The kids are back on campuses, the bookstores are being cleared out, and the dining halls are full. It’s the start of fall semester and as Mia looks at the pictures hanging on her wall, she reminisces about her time at the University of Iowa.
One of her fondest memories is of the University of Iowa Dance Marathon (UIDM). This is the largest student organization on campus. It provides yearlong emotional and financial support to pediatric oncology patients and their families who are being treated at the University of Iowa Children’s Hospital. Throughout the year, students plan fundraising events, family activities, and student meetings to build up for The Big Event. The Big Event is a big dance party where participants cannot sit, sleep, or drink caffeine (that was a doozy) for 24-hours to take a stand against pediatric cancer.
Her senior year, Mia served on the Executive Council as the PR/Marketing Director. That year, they had the largest monetary increase (20%) and raised a total of $2.4 million. In addition to the monetary increase, the organization also saw an increase in recruitment, merchandise sales, family satisfaction, sponsor engagement and new and innovative ways of thinking.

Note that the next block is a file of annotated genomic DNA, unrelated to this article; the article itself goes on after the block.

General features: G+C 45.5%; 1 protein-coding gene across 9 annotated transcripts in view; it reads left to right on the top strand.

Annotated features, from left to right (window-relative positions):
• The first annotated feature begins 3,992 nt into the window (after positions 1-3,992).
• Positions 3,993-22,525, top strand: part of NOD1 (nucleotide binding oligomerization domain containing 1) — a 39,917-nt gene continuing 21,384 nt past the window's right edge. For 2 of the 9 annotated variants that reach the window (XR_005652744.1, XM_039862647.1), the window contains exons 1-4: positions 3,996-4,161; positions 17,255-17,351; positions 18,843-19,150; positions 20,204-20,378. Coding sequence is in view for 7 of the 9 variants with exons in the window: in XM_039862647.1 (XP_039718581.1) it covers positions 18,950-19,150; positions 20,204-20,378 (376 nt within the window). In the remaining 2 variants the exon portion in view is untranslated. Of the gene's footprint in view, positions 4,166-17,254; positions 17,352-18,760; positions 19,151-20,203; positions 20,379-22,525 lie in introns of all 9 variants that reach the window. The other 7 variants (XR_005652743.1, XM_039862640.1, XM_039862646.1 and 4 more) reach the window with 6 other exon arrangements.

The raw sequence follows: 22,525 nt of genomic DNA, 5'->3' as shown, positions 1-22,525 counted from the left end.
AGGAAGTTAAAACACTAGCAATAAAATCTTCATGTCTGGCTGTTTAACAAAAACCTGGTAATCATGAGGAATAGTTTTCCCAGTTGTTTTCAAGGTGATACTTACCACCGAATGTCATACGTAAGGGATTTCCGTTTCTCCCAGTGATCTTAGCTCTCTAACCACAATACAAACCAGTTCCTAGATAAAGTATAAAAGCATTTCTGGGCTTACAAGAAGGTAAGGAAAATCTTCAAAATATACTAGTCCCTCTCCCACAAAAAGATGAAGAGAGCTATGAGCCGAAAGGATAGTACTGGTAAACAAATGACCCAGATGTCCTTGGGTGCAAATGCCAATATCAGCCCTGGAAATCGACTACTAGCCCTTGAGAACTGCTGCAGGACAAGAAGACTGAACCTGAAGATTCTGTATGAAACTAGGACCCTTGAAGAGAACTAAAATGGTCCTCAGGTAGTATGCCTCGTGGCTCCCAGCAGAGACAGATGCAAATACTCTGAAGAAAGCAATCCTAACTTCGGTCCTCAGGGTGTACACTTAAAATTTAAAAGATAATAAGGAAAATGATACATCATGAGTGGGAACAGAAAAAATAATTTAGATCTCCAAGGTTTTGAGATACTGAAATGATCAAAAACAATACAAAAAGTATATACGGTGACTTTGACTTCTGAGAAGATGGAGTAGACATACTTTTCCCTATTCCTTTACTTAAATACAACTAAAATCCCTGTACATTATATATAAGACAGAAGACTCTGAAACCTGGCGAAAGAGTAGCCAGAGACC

She thought about how easy it was to market and fundraise for this cause. Not only did she have the passion for it but also because it’s easy to share that passion with others. People were so willing to give when they knew it was going towards a great cause.
So why is “cause marketing” so easy to market? Because it’s what the people want! According to a study done by Cone in 2010, 90% of consumers want companies to share how they are benefiting a good cause. That’s over 278 million people in the U.S. that want to know how a company is using its time, money and resources for good.
The study also found that in Millennials and Consumer Marketing statistics, 85% buy a product in which a portion of the sales goes to the support of a cause or issue. That percentage is even higher for moms at 92%!
As Mia took a sip of her coffee, she wondered why more influential companies don’t use their power for good if it would increase their customer base as well. It would be easy to find a cause or initiative that also resonated with your company’s values. Volunteer at a soup kitchen, fundraise for a 5K, or even start your own Dance Marathon. Whatever it is, find a way to give back. Your customers will love it and so will you.